Taiwan, winter break '15 // 01

Every winter break I go back to Taiwan to visit relatives. Since my family and I only do this once a year, we have very many relatives to visit and very little time to spare. The experience is more tiring than heartwarming as I don't share many memories with them, but they never fail to welcome me with open arms, commenting on how much weight I've gained and subsequently offering me tons of food.

They take us to nice restaurants for hotpot and seafood, but nothing beats a Taiwanese night market. Vendors line the street, some with clothing and some with food. In between, crowds squeeze their way through. Somewhere in the mass you'll see me with 珍珠奶茶* (bubble milk tea) in one hand, 咸酥鸡 (popcorn chicken) in the other, and my camera dangling around my neck.

*珍珠奶茶 is my FAVORITE! My personal rule is that whenever I'm in Taiwan, I need to drink it at least once per day. It's not the healthiest choice in the world, but it's certainly delicious. Taiwan has the best 珍珠奶茶 in the world! (I may be biased.) Sometimes it's called 波霸奶茶, which is how you get the English translation of boba milk tea. However, 波霸 refers to big tapioca whereas 珍珠 refers to small tapioca, but many people use 珍珠 to refer to either, so sometimes you need to specify whether you want 小珍珠 (small tapioca) or 大珍珠 (big tapioca). Anyways, ordering 珍珠奶茶 in Taiwan is great, because you get to customize the sweetness and the amount of ice you want in it. These stalls/vendors are everywhere. It's glorious.

Other foods you need to try out are 蚵仔煎 (oyster pancake), 蚵仔面线 (oyster noodles), 臭豆腐 (smelly tofu), 烤玉米 (Taiwanese BBQ corn), 大肠包小肠 (small sausage (Taiwanese sausage) in big sausage (rice sausage)), 卤味 (?), 卤肉饭 (minced pork rice), 糖葫芦 草莓串 (caramelized strawberries kebab), 米糕 (rice cake), and 胡椒饼 (black pepper bun). Usually I also try to buy a bunch of 凤梨酥 (pineapple cake) and 太阳饼 (sun cake) to bring back from vacation for friends.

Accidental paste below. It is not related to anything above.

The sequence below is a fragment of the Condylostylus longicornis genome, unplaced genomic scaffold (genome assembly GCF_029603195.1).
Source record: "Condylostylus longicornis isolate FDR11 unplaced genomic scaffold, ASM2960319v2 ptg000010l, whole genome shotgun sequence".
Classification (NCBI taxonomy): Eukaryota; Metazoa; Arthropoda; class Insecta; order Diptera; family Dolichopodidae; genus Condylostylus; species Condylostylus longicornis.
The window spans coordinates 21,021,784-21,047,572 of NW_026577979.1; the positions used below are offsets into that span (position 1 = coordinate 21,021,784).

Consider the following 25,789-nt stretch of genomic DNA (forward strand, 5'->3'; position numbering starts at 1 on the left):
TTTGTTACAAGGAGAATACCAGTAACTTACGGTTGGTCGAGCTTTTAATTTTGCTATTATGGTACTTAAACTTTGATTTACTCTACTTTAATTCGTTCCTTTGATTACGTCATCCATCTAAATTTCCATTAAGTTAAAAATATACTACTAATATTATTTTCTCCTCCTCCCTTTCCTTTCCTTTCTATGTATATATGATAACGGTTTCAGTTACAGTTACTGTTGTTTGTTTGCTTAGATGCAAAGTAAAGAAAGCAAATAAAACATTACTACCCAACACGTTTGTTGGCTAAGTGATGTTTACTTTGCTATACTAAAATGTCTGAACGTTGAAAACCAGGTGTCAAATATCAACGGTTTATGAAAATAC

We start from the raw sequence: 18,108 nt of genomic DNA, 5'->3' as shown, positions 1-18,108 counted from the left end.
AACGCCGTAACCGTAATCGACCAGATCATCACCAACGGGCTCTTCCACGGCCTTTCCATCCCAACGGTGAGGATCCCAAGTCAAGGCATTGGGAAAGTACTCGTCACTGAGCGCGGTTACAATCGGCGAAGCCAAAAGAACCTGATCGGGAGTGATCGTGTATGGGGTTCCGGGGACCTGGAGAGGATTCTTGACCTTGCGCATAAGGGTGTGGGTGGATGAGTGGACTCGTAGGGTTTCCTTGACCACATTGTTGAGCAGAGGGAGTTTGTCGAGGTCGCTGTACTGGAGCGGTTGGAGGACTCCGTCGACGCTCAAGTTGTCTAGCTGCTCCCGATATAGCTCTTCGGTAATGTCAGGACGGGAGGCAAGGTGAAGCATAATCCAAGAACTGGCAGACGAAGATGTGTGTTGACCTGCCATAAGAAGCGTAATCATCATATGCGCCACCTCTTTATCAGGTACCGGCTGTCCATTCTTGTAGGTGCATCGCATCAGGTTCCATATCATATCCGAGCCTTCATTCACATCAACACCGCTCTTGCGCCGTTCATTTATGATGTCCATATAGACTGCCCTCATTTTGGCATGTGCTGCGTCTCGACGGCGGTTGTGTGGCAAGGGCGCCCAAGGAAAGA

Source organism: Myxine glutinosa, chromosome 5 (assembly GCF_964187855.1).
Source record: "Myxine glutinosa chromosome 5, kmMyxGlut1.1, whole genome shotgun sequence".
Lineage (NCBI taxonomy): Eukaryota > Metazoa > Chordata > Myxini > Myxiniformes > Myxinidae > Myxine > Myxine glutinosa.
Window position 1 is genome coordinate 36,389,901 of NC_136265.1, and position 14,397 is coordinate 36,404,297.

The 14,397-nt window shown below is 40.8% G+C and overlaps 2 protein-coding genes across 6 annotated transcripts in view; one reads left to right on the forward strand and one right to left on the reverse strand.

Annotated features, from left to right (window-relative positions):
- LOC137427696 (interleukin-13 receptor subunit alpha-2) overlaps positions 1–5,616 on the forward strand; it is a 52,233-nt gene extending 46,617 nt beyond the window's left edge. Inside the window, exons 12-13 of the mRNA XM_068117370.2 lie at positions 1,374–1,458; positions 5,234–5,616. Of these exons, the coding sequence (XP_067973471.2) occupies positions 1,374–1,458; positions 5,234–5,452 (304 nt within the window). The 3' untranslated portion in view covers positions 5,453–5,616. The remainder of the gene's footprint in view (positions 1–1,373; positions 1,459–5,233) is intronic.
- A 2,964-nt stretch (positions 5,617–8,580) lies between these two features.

And that's about our only outing of the day. And it's not even a day outing. What do we do with all our time? We argue about whether we want to go out (parents) or stay in (kids). It's quite an exhausting routine. It doesn't help that the five of us are usually crammed in one room of our grandparent's house.

I admit, I used to always want to just stay in, but after I started blogging, I've been more willing to exert energy, go outside, and experience life, much to my parent's delight. But this isn't a "how blogging changed my life for the better" post. By the end of winter break, my main reason for going out was simply to escape, because I didn't know how much longer I'd be able to maintain my sanity stuck in a little room with my family. I love them and all, but they also drive me batpoop crazy.

Winter and summer break '14 were the worst breaks in my life (but my life has been pretty good, so that's not really saying much so don't worry about it. I just have really low EQ, or that's what my mom tells me anyway haha). These were the last breaks I had before I would be off for college, so my family really wanted to make the most of it, but perhaps they overcompensated--too much of a good thing(??).

When college finally started, I felt so relieved. Freedom at last! Since I've been in college (mid-August '14), I haven't called my family once, though we have a family Skype group chat that I check into every so often. It's not something to be proud of, that is, not calling family, but this system works for me--absence makes the heart grow fonder. Maybe I'm still trying to replenish my family time energy bar after draining it during winter and summer break '14 haha. What I am proud of is that, since being away, I've felt homesick less than three times, each when the campus dining hall food got especially bad.